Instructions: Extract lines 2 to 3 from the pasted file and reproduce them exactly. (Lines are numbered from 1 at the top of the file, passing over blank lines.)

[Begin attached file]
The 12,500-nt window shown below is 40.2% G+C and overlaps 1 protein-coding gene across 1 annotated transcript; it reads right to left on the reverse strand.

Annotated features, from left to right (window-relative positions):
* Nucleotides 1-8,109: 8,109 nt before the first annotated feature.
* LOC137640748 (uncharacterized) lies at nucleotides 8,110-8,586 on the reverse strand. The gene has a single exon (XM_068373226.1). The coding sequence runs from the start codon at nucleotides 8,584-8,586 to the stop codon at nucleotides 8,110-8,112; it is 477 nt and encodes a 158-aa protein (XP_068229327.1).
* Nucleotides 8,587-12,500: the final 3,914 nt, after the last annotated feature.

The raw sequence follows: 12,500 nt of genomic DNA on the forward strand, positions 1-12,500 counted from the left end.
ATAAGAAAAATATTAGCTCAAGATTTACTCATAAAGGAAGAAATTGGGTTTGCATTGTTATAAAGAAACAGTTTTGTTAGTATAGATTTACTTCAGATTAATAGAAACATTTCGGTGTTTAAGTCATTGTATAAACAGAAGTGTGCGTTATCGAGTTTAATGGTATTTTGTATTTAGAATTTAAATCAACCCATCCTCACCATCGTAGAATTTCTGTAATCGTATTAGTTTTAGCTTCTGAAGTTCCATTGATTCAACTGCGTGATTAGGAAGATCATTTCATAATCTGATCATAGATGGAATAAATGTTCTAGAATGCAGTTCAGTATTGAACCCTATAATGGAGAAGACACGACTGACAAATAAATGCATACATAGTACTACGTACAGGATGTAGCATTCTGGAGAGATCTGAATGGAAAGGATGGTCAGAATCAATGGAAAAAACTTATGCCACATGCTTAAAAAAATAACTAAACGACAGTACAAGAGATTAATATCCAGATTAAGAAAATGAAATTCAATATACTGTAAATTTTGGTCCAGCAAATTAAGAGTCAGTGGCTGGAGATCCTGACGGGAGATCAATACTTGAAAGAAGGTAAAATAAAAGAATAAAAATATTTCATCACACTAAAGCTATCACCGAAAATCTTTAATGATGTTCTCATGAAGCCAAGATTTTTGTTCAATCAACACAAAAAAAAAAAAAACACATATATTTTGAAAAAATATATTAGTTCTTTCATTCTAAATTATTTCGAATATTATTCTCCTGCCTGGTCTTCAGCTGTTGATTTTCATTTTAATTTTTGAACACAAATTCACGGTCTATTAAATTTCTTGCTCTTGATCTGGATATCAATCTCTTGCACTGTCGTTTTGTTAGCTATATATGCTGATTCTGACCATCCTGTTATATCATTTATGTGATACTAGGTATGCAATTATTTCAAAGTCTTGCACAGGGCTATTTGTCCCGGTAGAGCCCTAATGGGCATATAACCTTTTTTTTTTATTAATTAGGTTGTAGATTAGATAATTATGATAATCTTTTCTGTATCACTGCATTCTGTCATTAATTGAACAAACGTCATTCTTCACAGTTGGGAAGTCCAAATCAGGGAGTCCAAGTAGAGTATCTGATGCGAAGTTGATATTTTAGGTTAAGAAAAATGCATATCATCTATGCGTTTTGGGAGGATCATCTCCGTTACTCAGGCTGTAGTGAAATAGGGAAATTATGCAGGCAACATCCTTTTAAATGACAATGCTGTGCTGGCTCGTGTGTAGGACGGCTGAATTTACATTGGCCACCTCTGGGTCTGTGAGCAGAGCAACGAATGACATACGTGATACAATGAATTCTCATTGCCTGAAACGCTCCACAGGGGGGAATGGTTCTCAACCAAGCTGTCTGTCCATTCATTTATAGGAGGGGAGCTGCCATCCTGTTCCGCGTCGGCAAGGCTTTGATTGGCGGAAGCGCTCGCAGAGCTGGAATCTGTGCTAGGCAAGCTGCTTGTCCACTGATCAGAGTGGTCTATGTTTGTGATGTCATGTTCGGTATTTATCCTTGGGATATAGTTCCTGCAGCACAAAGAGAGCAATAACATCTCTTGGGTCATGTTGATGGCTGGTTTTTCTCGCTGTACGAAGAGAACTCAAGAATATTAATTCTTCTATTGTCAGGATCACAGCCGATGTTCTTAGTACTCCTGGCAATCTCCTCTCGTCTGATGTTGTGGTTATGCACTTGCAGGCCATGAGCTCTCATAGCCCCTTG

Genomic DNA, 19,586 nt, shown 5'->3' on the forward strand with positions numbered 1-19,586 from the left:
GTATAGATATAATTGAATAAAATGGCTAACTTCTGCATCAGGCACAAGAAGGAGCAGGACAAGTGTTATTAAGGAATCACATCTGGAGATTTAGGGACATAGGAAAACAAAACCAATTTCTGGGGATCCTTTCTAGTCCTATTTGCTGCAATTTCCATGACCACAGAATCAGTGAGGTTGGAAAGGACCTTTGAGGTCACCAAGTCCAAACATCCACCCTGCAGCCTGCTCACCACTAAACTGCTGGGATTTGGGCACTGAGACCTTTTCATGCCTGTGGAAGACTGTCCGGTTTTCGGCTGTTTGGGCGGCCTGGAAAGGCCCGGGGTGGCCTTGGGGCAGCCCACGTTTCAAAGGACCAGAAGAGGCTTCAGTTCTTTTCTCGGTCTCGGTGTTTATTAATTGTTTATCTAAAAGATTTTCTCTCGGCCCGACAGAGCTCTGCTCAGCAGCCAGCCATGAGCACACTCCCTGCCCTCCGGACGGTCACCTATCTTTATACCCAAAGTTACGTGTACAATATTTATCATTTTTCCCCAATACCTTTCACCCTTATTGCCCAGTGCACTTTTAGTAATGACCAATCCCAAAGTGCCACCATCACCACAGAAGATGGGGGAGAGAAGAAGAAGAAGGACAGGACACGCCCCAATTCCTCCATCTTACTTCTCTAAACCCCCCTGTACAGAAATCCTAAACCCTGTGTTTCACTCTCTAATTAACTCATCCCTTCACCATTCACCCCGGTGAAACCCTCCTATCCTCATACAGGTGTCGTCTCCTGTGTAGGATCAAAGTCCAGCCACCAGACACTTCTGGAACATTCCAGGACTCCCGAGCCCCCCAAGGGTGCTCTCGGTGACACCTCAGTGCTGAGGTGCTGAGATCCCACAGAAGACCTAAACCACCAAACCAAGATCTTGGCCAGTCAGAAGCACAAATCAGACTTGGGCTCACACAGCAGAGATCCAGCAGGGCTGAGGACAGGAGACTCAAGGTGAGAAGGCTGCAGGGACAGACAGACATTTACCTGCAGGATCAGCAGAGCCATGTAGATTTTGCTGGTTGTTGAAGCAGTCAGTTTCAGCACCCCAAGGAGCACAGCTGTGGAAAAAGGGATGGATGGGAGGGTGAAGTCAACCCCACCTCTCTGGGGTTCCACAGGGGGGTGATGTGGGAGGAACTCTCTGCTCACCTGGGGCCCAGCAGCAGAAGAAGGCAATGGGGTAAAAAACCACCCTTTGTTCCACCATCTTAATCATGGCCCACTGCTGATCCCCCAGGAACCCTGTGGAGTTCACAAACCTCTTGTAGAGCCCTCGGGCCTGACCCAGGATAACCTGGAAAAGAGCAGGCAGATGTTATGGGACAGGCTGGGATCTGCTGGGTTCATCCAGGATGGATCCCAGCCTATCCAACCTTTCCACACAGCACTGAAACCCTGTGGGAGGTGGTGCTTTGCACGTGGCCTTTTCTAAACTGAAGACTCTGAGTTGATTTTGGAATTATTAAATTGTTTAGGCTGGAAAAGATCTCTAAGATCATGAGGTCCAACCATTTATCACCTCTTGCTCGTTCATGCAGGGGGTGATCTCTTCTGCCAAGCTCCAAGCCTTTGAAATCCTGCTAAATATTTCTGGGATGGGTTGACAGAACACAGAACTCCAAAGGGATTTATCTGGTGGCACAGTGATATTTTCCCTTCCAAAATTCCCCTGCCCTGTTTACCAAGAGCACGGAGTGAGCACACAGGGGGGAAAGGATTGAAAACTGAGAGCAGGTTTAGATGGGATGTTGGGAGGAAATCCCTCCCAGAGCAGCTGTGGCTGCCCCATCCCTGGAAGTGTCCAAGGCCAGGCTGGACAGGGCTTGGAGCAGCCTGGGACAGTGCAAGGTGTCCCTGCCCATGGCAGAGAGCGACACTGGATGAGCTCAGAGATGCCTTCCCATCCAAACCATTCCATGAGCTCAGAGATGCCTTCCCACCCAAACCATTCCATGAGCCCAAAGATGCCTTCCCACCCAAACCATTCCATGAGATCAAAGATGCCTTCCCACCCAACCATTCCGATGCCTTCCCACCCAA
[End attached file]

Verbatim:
Annotated features, from left to right (window-relative positions):
* Nucleotides 1-8,109: 8,109 nt before the first annotated feature.